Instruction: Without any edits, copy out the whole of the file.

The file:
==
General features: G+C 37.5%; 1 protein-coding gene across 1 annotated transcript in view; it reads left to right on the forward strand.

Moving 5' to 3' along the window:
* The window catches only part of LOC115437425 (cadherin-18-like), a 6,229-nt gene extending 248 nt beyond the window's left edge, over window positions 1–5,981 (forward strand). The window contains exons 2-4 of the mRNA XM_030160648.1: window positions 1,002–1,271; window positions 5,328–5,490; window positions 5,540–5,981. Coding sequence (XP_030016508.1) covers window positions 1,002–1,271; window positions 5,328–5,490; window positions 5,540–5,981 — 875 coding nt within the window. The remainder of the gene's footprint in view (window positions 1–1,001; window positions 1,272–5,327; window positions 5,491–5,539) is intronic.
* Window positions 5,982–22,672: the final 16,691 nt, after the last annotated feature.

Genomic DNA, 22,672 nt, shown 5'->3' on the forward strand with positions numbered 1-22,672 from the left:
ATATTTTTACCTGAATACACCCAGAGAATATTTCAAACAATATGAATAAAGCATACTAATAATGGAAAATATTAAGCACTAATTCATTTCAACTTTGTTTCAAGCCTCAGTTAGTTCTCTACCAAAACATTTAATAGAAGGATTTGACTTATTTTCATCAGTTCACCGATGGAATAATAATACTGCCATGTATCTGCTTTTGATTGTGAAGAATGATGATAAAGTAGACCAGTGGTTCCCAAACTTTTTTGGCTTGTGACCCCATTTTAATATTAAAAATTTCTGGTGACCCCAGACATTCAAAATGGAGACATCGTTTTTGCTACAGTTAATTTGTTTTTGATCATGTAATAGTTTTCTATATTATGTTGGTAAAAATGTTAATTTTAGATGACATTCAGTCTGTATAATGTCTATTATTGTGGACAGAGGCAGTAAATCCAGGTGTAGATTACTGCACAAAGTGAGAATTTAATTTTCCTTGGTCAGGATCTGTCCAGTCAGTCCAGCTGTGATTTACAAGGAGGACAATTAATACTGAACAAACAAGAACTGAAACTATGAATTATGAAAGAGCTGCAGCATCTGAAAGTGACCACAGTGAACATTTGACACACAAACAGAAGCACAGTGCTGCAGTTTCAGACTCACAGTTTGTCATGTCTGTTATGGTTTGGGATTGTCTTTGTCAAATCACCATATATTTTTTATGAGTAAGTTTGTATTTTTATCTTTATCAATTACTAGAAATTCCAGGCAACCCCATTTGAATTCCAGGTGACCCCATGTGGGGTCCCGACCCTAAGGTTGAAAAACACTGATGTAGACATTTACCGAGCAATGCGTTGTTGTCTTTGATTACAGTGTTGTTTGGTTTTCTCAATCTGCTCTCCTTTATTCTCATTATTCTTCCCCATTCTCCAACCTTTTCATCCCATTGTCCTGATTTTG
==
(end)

General features: G+C 37.5%; 1 protein-coding gene across 1 annotated transcript in view; it reads left to right on the forward strand.

Moving 5' to 3' along the window:
* The window catches only part of LOC115437425 (cadherin-18-like), a 6,229-nt gene extending 248 nt beyond the window's left edge, over window positions 1–5,981 (forward strand). The window contains exons 2-4 of the mRNA XM_030160648.1: window positions 1,002–1,271; window positions 5,328–5,490; window positions 5,540–5,981. Coding sequence (XP_030016508.1) covers window positions 1,002–1,271; window positions 5,328–5,490; window positions 5,540–5,981 — 875 coding nt within the window. The remainder of the gene's footprint in view (window positions 1–1,001; window positions 1,272–5,327; window positions 5,491–5,539) is intronic.
* Window positions 5,982–22,672: the final 16,691 nt, after the last annotated feature.

Genomic DNA, 22,672 nt, shown 5'->3' on the forward strand with positions numbered 1-22,672 from the left:
ATATTTTTACCTGAATACACCCAGAGAATATTTCAAACAATATGAATAAAGCATACTAATAATGGAAAATATTAAGCACTAATTCATTTCAACTTTGTTTCAAGCCTCAGTTAGTTCTCTACCAAAACATTTAATAGAAGGATTTGACTTATTTTCATCAGTTCACCGATGGAATAATAATACTGCCATGTATCTGCTTTTGATTGTGAAGAATGATGATAAAGTAGACCAGTGGTTCCCAAACTTTTTTGGCTTGTGACCCCATTTTAATATTAAAAATTTCTGGTGACCCCAGACATTCAAAATGGAGACATCGTTTTTGCTACAGTTAATTTGTTTTTGATCATGTAATAGTTTTCTATATTATGTTGGTAAAAATGTTAATTTTAGATGACATTCAGTCTGTATAATGTCTATTATTGTGGACAGAGGCAGTAAATCCAGGTGTAGATTACTGCACAAAGTGAGAATTTAATTTTCCTTGGTCAGGATCTGTCCAGTCAGTCCAGCTGTGATTTACAAGGAGGACAATTAATACTGAACAAACAAGAACTGAAACTATGAATTATGAAAGAGCTGCAGCATCTGAAAGTGACCACAGTGAACATTTGACACACAAACAGAAGCACAGTGCTGCAGTTTCAGACTCACAGTTTGTCATGTCTGTTATGGTTTGGGATTGTCTTTGTCAAATCACCATATATTTTTTATGAGTAAGTTTGTATTTTTATCTTTATCAATTACTAGAAATTCCAGGCAACCCCATTTGAATTCCAGGTGACCCCATGTGGGGTCCCGACCCTAAGGTTGAAAAACACTGATGTAGACATTTACCGAGCAATGCGTTGTTGTCTTTGATTACAGTGTTGTTTGGTTTTCTCAATCTGCTCTCCTTTATTCTCATTATTCTTCCCCATTCTCCAACCTTTTCATCCCATTGTCCTGATTTTG